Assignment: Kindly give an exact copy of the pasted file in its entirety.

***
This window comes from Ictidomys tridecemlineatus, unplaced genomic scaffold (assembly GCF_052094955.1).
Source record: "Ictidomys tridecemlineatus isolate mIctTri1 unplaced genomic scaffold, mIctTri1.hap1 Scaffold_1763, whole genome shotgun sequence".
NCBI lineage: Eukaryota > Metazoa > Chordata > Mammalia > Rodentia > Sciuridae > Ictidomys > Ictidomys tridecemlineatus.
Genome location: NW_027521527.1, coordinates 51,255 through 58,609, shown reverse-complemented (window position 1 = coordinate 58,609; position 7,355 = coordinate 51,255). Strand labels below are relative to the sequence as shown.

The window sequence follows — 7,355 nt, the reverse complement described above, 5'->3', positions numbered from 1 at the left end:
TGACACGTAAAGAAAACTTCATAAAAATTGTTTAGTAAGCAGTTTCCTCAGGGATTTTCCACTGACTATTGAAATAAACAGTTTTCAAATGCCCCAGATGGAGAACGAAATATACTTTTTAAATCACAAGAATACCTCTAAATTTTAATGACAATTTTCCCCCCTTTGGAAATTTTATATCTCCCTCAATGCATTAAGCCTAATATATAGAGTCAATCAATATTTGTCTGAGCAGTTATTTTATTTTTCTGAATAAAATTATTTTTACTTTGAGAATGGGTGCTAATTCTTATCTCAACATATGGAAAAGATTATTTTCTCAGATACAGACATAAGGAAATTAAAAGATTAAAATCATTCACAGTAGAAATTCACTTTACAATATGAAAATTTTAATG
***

This window comes from Ictidomys tridecemlineatus, unplaced genomic scaffold (assembly GCF_052094955.1).
Source record: "Ictidomys tridecemlineatus isolate mIctTri1 unplaced genomic scaffold, mIctTri1.hap1 Scaffold_1763, whole genome shotgun sequence".
NCBI lineage: Eukaryota > Metazoa > Chordata > Mammalia > Rodentia > Sciuridae > Ictidomys > Ictidomys tridecemlineatus.
Genome location: NW_027521527.1, coordinates 51,255 through 58,609, shown reverse-complemented (window position 1 = coordinate 58,609; position 7,355 = coordinate 51,255). Strand labels below are relative to the sequence as shown.

The window sequence follows — 7,355 nt, the reverse complement described above, 5'->3', positions numbered from 1 at the left end:
TGACACGTAAAGAAAACTTCATAAAAATTGTTTAGTAAGCAGTTTCCTCAGGGATTTTCCACTGACTATTGAAATAAACAGTTTTCAAATGCCCCAGATGGAGAACGAAATATACTTTTTAAATCACAAGAATACCTCTAAATTTTAATGACAATTTTCCCCCCTTTGGAAATTTTATATCTCCCTCAATGCATTAAGCCTAATATATAGAGTCAATCAATATTTGTCTGAGCAGTTATTTTATTTTTCTGAATAAAATTATTTTTACTTTGAGAATGGGTGCTAATTCTTATCTCAACATATGGAAAAGATTATTTTCTCAGATACAGACATAAGGAAATTAAAAGATTAAAATCATTCACAGTAGAAATTCACTTTACAATATGAAAATTTTAATG